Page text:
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Tombstone building demolition sparks fight among Old West buffs over what counts as history

Tombstone building demolition sparks fight among Old West buffs over what counts as history

Tombstone has been trading on its Wild West history for so long that even some of its tourist trappings are old enough for historic preservation.

At least that’s the argument being made by a handful of history buffs who are angry at the small Cochise County city for demolishing one such replica of the past near the O.K Corral last year.

Gary McLelland said city officials made “a historic mistake” when they tore down a narrow, one-story building that was put up in the late 1950s as part of a campaign by the Tombstone Lions Club to rebuild the corral as a tourist attraction.

He said the structure on the city’s main drag was built in the same style and on the exact site of a butcher shop connected to the famed Oct. 26, 1881, shootout.

“It’s a travesty. Without a doubt, it was a historic building,” said McLelland, who used to live in Tombstone and now researches the city’s history from his home in New Jersey.

But Don Taylor, Tombstone’s official city historian, said McLelland has his facts wrong and ought to “mind his own business.”

“It’s not the building he thinks it is. The building was not historic,” Taylor said. “Several historians have been there (where the building stood) with better reputations than him, and they had no qualms about it. I have no qualms about it.”

The city historian said the building had been used for years as an office for the city marshal. It was demolished as part of the recent renovation of Tombstone’s historic City Hall next door.

Taylor said the city building inspector who oversaw the project checked into the history of the structure before removing it. “He’s not stupid. He wouldn’t have torn it down if it was historic,” Taylor said. “He’s very protective of our history.”

Though the building was demolished last year, McLelland said he found out about it in early June, after he posted a video on Facebook about what he called the old Bauer meat market.

That’s when a commenter informed him that the structure was gone.

“I’m not looking to wring anybody’s neck. I just want to find out what happened and make sure it doesn’t happen again,” he said.

To that end, McLelland and at least one other person have reported the building’s demolition to Arizona’s State Historic Preservation Office.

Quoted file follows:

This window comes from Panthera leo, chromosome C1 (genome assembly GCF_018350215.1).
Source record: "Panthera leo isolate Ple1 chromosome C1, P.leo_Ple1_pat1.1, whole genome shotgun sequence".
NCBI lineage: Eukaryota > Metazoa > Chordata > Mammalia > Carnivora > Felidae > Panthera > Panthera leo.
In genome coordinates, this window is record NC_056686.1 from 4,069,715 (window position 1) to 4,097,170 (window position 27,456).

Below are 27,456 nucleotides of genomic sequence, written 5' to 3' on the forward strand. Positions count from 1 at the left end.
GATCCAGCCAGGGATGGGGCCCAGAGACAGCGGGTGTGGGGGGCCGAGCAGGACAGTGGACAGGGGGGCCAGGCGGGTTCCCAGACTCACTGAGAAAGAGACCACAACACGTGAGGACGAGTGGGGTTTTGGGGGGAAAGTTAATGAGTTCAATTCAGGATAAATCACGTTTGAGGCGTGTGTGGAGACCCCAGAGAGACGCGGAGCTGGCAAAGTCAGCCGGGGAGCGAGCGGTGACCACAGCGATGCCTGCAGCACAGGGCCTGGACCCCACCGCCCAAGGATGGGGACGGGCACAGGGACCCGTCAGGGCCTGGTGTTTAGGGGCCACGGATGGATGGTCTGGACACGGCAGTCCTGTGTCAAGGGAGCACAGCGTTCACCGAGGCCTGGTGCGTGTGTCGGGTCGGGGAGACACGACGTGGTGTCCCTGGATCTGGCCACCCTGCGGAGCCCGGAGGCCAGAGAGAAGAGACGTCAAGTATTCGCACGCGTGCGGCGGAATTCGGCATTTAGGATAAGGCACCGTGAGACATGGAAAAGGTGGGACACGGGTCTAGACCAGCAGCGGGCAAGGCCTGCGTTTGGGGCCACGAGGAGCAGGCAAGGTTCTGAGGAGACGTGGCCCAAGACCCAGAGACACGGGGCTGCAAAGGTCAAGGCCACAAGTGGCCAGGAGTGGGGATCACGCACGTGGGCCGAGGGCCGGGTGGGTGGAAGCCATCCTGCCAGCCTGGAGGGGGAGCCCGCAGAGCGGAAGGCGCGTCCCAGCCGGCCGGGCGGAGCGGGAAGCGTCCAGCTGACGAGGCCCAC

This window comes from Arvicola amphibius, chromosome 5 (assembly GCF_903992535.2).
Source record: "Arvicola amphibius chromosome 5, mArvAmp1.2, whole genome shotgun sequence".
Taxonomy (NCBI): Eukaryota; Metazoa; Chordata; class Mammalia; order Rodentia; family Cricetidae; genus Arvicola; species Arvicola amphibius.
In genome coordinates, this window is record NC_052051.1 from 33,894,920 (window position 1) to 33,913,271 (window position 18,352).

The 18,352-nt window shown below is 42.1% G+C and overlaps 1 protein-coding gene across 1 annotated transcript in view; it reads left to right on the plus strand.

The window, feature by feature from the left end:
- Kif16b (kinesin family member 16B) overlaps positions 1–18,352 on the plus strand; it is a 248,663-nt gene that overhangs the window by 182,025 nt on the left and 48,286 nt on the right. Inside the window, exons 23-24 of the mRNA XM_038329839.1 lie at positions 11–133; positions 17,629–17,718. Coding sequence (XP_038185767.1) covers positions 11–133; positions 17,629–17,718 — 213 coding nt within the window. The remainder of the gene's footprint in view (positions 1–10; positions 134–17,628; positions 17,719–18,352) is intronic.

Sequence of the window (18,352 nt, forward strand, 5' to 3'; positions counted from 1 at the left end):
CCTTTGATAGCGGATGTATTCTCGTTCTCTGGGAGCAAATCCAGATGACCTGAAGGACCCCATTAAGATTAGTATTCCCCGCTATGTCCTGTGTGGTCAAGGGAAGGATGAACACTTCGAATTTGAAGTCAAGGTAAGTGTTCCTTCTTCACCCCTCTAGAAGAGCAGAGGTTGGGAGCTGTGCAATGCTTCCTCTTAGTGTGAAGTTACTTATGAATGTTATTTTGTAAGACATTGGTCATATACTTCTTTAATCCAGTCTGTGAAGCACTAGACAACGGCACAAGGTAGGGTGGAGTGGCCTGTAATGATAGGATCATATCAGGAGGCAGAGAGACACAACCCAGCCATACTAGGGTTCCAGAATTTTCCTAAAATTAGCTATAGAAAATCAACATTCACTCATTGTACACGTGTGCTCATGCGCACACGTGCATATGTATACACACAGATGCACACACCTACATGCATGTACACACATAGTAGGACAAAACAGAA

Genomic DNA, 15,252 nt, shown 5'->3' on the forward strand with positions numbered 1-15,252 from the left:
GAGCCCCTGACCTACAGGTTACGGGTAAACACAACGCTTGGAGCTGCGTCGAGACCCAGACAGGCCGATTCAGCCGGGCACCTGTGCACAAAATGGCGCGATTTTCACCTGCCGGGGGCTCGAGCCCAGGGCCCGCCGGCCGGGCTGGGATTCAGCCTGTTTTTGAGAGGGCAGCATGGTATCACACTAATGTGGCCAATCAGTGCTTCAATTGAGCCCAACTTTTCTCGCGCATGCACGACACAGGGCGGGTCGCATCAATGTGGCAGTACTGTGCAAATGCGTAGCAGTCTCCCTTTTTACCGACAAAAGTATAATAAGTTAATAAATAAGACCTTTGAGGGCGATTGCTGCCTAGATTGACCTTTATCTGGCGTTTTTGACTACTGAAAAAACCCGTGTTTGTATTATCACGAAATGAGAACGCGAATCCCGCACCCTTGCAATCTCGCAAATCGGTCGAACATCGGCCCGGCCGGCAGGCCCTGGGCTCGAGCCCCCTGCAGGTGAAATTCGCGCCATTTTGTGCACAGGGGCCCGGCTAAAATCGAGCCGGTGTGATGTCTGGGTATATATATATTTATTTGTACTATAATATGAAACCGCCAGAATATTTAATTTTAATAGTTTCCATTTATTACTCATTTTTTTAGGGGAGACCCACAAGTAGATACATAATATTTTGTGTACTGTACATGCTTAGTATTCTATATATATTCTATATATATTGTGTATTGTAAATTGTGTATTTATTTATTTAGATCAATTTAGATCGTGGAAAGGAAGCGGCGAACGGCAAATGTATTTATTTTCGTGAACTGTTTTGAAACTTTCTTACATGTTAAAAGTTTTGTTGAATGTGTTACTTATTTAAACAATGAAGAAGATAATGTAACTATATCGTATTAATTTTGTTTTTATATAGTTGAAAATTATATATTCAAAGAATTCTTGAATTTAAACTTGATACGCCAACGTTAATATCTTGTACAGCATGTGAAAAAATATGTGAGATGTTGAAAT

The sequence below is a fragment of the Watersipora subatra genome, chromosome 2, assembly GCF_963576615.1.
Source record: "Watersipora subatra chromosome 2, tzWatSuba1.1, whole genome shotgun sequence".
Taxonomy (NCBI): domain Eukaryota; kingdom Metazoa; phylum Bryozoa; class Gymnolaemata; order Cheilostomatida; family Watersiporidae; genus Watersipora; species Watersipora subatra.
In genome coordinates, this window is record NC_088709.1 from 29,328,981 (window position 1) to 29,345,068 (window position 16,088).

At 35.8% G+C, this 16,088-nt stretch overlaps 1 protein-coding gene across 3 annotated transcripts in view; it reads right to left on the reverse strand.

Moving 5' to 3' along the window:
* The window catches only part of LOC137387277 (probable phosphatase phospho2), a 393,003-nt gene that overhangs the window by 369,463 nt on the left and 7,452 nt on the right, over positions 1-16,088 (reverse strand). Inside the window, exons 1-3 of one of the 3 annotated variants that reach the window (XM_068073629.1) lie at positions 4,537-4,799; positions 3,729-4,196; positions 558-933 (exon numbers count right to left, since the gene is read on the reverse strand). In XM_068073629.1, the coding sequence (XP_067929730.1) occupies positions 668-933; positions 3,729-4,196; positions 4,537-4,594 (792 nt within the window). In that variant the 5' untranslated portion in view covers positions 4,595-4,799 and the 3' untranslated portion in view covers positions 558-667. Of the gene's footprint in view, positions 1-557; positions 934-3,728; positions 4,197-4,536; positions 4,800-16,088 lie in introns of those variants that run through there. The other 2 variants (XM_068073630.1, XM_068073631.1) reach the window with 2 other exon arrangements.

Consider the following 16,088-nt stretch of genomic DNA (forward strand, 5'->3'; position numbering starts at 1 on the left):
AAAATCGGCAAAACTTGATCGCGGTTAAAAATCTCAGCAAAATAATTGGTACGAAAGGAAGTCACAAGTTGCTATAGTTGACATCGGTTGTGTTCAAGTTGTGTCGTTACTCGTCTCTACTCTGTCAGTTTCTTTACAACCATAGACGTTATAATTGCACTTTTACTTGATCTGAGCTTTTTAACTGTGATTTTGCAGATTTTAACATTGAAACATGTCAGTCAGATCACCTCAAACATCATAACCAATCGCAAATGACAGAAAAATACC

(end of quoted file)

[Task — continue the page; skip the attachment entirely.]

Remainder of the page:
Kathryn Leonard, who heads up that office, said she wasn’t familiar with the structure in question, but if it was built in the late 1950s it would not be listed on the National Register of Historic Places.

The state historic preservation officer said the “period of significance” for Tombstone’s historic district generally covers buildings from 1877 through 1929.

Both Leonard and Taylor said historic preservation in Tombstone can be tricky because the community has been using the past as its main tourist draw and primary economic engine for decades.

As a result, Taylor said, the city is a “mishmash” of buildings that actually date back to the Wild West days and ones that were built later to look as if they do.

In a few cases, register-listed structures have been added onto or decorated to make them look more authentically Western, he said.

A number of the those replicas are now more than 50 years old themselves, including the rebuilt O.K. Corral, which Taylor said only includes three adobe walls from the original structure.

But just because something has been there for a half-century doesn’t mean it automatically deserves preservation, he said. “We have enough trouble protecting the historically significant buildings we have.”

Leonard said Tombstone’s aggressive efforts to market itself as an Old West destination at the dawn of post-World War II auto tourism might rank someday as a secondary period of historic significance.

In that case, some of the city’s replica buildings could qualify for national register listing.

“We’ve batted that idea back and forth,” she said. “It’s very post-modern. It’s meta-history.”

In the meantime, Leonard said her office would be looking into the complaints from McLelland and others about the structure torn down last year.

Ultimately, she said, preservationists need to do their homework carefully when it comes to Tombstone.

History is everywhere in the so-called “Town Too Tough to Die,” and some of it is fake.

Contact reporter Henry Brean at hbrean@tucson.com or 520-573 4283. On Twitter: @RefriedBrean.

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